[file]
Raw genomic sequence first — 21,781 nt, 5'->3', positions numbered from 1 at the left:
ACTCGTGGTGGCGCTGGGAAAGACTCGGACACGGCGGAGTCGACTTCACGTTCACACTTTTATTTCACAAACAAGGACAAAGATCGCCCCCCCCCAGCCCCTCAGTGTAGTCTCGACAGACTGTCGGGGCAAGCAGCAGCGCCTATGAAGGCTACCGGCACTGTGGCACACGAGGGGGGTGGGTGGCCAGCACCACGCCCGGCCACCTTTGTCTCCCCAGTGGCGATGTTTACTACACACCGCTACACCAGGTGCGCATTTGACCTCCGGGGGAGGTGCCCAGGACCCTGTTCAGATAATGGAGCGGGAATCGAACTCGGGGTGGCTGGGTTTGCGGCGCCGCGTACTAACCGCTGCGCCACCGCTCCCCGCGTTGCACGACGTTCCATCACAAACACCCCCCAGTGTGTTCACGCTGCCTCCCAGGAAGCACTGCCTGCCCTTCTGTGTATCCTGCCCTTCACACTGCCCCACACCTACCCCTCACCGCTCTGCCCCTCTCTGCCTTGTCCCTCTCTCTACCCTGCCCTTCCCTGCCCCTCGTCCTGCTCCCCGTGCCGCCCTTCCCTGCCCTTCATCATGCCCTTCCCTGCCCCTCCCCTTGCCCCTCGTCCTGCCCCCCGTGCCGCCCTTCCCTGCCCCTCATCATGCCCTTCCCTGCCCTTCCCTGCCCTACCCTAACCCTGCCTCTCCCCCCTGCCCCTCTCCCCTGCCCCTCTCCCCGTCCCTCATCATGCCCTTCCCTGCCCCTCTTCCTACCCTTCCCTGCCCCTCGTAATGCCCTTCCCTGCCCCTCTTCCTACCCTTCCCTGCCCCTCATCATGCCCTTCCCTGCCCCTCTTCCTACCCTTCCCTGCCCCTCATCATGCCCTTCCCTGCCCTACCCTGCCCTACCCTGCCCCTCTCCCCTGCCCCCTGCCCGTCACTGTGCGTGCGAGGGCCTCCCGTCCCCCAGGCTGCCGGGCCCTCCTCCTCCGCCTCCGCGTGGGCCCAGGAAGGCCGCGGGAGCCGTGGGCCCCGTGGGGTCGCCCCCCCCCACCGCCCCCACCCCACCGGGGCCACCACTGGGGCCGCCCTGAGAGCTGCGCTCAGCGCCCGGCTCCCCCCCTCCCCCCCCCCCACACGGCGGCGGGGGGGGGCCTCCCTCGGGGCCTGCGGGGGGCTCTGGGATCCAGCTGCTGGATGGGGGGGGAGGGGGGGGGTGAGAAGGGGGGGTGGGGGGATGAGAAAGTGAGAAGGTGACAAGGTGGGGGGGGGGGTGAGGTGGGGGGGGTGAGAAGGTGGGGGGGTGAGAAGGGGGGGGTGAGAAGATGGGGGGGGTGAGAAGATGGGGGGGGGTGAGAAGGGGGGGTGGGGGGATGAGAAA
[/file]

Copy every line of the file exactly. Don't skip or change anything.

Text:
Raw genomic sequence first — 21,781 nt, 5'->3', positions numbered from 1 at the left:
ACTCGTGGTGGCGCTGGGAAAGACTCGGACACGGCGGAGTCGACTTCACGTTCACACTTTTATTTCACAAACAAGGACAAAGATCGCCCCCCCCCAGCCCCTCAGTGTAGTCTCGACAGACTGTCGGGGCAAGCAGCAGCGCCTATGAAGGCTACCGGCACTGTGGCACACGAGGGGGGTGGGTGGCCAGCACCACGCCCGGCCACCTTTGTCTCCCCAGTGGCGATGTTTACTACACACCGCTACACCAGGTGCGCATTTGACCTCCGGGGGAGGTGCCCAGGACCCTGTTCAGATAATGGAGCGGGAATCGAACTCGGGGTGGCTGGGTTTGCGGCGCCGCGTACTAACCGCTGCGCCACCGCTCCCCGCGTTGCACGACGTTCCATCACAAACACCCCCCAGTGTGTTCACGCTGCCTCCCAGGAAGCACTGCCTGCCCTTCTGTGTATCCTGCCCTTCACACTGCCCCACACCTACCCCTCACCGCTCTGCCCCTCTCTGCCTTGTCCCTCTCTCTACCCTGCCCTTCCCTGCCCCTCGTCCTGCTCCCCGTGCCGCCCTTCCCTGCCCTTCATCATGCCCTTCCCTGCCCCTCCCCTTGCCCCTCGTCCTGCCCCCCGTGCCGCCCTTCCCTGCCCCTCATCATGCCCTTCCCTGCCCTTCCCTGCCCTACCCTAACCCTGCCTCTCCCCCCTGCCCCTCTCCCCTGCCCCTCTCCCCGTCCCTCATCATGCCCTTCCCTGCCCCTCTTCCTACCCTTCCCTGCCCCTCGTAATGCCCTTCCCTGCCCCTCTTCCTACCCTTCCCTGCCCCTCATCATGCCCTTCCCTGCCCCTCTTCCTACCCTTCCCTGCCCCTCATCATGCCCTTCCCTGCCCTACCCTGCCCTACCCTGCCCCTCTCCCCTGCCCCCTGCCCGTCACTGTGCGTGCGAGGGCCTCCCGTCCCCCAGGCTGCCGGGCCCTCCTCCTCCGCCTCCGCGTGGGCCCAGGAAGGCCGCGGGAGCCGTGGGCCCCGTGGGGTCGCCCCCCCCCACCGCCCCCACCCCACCGGGGCCACCACTGGGGCCGCCCTGAGAGCTGCGCTCAGCGCCCGGCTCCCCCCCTCCCCCCCCCCCACACGGCGGCGGGGGGGGGCCTCCCTCGGGGCCTGCGGGGGGCTCTGGGATCCAGCTGCTGGATGGGGGGGGAGGGGGGGGGTGAGAAGGGGGGGTGGGGGGATGAGAAAGTGAGAAGGTGACAAGGTGGGGGGGGGGGTGAGGTGGGGGGGGTGAGAAGGTGGGGGGGTGAGAAGGGGGGGGTGAGAAGATGGGGGGGGTGAGAAGATGGGGGGGGGTGAGAAGGGGGGGTGGGGGGATGAGAAA